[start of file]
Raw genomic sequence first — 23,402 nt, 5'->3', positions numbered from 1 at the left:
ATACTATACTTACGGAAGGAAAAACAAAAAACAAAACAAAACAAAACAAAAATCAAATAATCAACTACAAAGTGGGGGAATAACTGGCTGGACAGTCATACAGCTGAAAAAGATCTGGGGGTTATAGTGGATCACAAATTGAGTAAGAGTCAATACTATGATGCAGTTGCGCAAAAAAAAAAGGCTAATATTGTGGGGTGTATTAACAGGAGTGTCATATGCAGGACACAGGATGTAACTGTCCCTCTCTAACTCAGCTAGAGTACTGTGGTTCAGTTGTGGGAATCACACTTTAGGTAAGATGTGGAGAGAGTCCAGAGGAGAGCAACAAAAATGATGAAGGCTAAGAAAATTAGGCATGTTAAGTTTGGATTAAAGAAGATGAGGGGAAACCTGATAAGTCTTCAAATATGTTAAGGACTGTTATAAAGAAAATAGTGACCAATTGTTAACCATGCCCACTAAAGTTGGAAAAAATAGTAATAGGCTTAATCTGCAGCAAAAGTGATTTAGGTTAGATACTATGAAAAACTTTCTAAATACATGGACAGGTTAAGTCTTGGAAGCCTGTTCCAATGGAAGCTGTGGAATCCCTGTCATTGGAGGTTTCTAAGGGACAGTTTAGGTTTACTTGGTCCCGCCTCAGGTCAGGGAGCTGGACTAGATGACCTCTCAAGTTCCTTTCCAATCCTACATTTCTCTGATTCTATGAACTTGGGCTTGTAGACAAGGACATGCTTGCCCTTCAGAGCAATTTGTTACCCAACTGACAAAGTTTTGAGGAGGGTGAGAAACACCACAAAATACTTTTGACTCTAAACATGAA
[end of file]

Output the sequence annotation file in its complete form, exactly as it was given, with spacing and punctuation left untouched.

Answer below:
Raw genomic sequence first — 23,402 nt, 5'->3', positions numbered from 1 at the left:
ATACTATACTTACGGAAGGAAAAACAAAAAACAAAACAAAACAAAACAAAAATCAAATAATCAACTACAAAGTGGGGGAATAACTGGCTGGACAGTCATACAGCTGAAAAAGATCTGGGGGTTATAGTGGATCACAAATTGAGTAAGAGTCAATACTATGATGCAGTTGCGCAAAAAAAAAAGGCTAATATTGTGGGGTGTATTAACAGGAGTGTCATATGCAGGACACAGGATGTAACTGTCCCTCTCTAACTCAGCTAGAGTACTGTGGTTCAGTTGTGGGAATCACACTTTAGGTAAGATGTGGAGAGAGTCCAGAGGAGAGCAACAAAAATGATGAAGGCTAAGAAAATTAGGCATGTTAAGTTTGGATTAAAGAAGATGAGGGGAAACCTGATAAGTCTTCAAATATGTTAAGGACTGTTATAAAGAAAATAGTGACCAATTGTTAACCATGCCCACTAAAGTTGGAAAAAATAGTAATAGGCTTAATCTGCAGCAAAAGTGATTTAGGTTAGATACTATGAAAAACTTTCTAAATACATGGACAGGTTAAGTCTTGGAAGCCTGTTCCAATGGAAGCTGTGGAATCCCTGTCATTGGAGGTTTCTAAGGGACAGTTTAGGTTTACTTGGTCCCGCCTCAGGTCAGGGAGCTGGACTAGATGACCTCTCAAGTTCCTTTCCAATCCTACATTTCTCTGATTCTATGAACTTGGGCTTGTAGACAAGGACATGCTTGCCCTTCAGAGCAATTTGTTACCCAACTGACAAAGTTTTGAGGAGGGTGAGAAACACCACAAAATACTTTTGACTCTAAACATGAA